Law enforcement officials knew that Nashville bomber Anthony Quinn Warner was making bombs in his RV more than one year before the attack, according to The Tennessean.
Last week, Warner detonated a car bomb in downtown Nashille, causing significant destruction to 41 buildings on Second Avenue and crippling telecommunication systems in the Southern city. According to police, three individuals were injured, and Warner died in the blast.
In the days after the explosion, The Tennessee Bureau of Investigation said the 63-year-old was “not on our radar” before the bombing occurred. However, a report from the Metro Nashville Police Department (MNPD) in August 2019 showed that both local and federal authorities knew of apparent threats Warner had made.
The MNPD report stated Warner’s girlfriend told police that he “was building bombs in the RV trailer at his residence” on Aug. 21, 2019. Local law enforcement forwarded the information to the FBI.
Despite the warnings, The Tennessean reported that law enforcement did not take any action to stop Warner.
Raymond Throckmorton III, the girlfriend’s attorney, told law enforcement that Warner “frequently talks about the military and bomb making,” the document stated.
Warner “knows what he is doing and is capable of making a bomb,” Throckmorton continued.
Following the Christmas Day attack, Throckmorton told The Tennessean that he had insisted law enforcement investigate the woman’s claim, fearing for her safety.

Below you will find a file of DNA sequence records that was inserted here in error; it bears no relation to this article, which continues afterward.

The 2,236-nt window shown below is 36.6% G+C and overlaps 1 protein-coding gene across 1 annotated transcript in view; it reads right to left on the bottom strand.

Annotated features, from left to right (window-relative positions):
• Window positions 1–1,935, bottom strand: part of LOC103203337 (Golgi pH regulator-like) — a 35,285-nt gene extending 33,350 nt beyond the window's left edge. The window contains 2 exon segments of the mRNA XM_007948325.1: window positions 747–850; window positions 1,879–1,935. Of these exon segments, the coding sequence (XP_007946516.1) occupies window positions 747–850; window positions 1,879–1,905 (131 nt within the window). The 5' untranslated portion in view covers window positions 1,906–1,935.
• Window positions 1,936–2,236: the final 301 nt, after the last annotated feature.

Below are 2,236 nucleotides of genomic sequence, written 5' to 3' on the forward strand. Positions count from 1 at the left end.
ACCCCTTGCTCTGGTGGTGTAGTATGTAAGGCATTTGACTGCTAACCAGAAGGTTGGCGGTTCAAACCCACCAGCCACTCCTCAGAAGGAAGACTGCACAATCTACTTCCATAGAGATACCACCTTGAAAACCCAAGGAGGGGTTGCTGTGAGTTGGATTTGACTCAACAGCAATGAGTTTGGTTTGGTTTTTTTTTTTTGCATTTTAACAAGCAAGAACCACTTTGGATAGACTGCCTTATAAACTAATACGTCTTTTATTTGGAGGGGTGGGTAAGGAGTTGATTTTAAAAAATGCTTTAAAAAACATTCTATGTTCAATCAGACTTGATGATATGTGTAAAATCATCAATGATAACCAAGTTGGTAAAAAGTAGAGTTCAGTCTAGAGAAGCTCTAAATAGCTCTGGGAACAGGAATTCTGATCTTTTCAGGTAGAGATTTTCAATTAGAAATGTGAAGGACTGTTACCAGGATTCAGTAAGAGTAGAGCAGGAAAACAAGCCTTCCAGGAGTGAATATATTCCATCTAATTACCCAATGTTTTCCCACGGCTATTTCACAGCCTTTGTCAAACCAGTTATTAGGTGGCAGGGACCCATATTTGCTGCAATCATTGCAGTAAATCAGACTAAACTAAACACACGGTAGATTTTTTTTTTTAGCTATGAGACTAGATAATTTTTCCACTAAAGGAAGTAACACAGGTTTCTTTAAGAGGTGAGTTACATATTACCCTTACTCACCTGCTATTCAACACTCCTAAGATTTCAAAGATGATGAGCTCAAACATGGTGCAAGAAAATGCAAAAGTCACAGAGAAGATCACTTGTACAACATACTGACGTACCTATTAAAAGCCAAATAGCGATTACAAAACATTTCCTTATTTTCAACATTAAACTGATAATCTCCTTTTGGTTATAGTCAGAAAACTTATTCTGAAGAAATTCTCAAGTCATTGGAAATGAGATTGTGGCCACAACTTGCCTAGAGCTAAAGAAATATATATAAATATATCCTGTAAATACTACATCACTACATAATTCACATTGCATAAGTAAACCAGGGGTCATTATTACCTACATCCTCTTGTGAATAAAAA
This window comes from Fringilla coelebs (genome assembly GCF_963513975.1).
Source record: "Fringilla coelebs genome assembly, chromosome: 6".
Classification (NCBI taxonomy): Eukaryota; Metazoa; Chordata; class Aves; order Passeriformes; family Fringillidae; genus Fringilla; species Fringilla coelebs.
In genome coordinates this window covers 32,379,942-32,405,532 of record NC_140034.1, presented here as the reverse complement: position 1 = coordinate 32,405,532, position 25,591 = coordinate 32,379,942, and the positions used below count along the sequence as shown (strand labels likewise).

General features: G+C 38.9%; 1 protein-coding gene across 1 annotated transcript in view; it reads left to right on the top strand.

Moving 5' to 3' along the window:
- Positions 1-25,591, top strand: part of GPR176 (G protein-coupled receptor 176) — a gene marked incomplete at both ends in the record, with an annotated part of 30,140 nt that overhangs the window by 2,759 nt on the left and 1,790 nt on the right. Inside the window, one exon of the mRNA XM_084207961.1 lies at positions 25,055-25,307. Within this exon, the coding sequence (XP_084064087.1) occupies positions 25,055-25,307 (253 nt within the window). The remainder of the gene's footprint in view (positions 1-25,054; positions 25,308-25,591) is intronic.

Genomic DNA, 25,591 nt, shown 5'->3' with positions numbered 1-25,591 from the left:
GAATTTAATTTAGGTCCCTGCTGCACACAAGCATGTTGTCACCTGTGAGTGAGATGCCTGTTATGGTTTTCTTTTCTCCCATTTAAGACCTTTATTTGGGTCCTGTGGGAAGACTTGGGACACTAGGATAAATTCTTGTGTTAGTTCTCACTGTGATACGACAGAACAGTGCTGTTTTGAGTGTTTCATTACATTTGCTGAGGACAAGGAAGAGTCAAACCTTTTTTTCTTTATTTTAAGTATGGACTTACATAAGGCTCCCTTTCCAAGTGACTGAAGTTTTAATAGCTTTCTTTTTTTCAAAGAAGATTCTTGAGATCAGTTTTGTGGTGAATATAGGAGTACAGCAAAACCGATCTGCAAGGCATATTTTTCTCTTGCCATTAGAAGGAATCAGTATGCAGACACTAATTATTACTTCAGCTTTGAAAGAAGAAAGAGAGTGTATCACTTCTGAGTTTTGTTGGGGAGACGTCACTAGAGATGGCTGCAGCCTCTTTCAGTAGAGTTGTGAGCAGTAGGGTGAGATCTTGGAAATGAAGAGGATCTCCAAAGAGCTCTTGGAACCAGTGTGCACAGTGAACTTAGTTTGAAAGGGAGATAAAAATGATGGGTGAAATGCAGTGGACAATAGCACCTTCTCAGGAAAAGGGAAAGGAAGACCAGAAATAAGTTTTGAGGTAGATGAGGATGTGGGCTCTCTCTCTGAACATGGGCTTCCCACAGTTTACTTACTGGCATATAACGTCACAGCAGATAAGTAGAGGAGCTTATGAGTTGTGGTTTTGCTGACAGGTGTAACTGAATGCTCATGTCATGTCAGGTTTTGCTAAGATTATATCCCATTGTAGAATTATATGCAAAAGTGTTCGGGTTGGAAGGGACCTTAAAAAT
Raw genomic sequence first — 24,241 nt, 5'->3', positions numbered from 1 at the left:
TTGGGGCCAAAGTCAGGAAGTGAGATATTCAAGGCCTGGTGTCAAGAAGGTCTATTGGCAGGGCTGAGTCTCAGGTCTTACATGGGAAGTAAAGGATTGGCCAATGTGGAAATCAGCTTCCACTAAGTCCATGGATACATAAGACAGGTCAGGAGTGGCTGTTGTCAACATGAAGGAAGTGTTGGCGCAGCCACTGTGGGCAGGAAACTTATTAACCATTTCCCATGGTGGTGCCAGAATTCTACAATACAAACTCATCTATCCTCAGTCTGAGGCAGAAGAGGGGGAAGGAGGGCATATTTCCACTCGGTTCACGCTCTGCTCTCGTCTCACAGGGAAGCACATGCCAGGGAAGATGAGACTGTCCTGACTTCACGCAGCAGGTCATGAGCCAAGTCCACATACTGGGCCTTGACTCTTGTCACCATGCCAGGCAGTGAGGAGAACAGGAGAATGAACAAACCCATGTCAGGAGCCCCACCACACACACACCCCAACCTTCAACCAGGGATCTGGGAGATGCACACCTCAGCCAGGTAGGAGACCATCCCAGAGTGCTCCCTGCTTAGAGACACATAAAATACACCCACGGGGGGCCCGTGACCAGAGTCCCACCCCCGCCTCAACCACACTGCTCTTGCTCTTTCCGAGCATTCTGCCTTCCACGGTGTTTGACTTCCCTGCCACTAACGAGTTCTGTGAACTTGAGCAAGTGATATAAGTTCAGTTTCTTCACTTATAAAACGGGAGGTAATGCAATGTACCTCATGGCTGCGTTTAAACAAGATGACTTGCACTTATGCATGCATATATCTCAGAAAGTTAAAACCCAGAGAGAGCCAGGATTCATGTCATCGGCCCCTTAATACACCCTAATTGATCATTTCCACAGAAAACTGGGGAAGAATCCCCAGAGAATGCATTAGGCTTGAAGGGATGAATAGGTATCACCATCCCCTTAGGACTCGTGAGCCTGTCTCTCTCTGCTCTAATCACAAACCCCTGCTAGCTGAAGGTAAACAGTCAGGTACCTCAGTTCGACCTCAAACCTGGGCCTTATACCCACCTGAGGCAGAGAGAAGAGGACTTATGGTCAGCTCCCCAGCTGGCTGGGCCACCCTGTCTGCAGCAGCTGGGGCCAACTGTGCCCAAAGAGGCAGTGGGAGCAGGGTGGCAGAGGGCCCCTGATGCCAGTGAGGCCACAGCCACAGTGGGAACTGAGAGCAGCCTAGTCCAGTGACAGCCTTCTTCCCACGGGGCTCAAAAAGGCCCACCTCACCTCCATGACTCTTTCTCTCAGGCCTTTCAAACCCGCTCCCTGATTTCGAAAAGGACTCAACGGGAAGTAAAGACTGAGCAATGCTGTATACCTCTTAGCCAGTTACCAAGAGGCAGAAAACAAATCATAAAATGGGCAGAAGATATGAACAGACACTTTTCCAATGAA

Warner’s girlfriend was struggling with a mental health emergency at the time and was transported by ambulance to be psychologically evaluated.
Police did go to Warner’s home, but were unable to make contact with him. The officers saw the RV, but it was fenced off and they were unable to look inside.
“They saw no evidence of a crime and had no authority to enter his home or fenced property,” MNPD spokesman Don Aaron told The Tennessean.
After reviewing the MNPD’s report, the FBI told Aaron that the agency “checked their holdings and found no records on Warner at all.”
According to Darrell DeBusk, an FBI spokesperson, the review was a standard record check. The Defense Department later reported that “checks on Warner were all negative.”
Aaron told the outlet that Throckmorton had prevented police from interviewing Warner or entering his property, a claim the attorney denies.
“I have no memory of that whatsoever,” Throckmorton said of MNPD’s claim. “I didn’t represent him anymore. He wasn’t an active client. I’m not a criminal defense attorney.”
Throckmorton said he believed police could have taken steps to prevent the bombing.
“Somebody, somewhere dropped the ball,” Throckmorton said.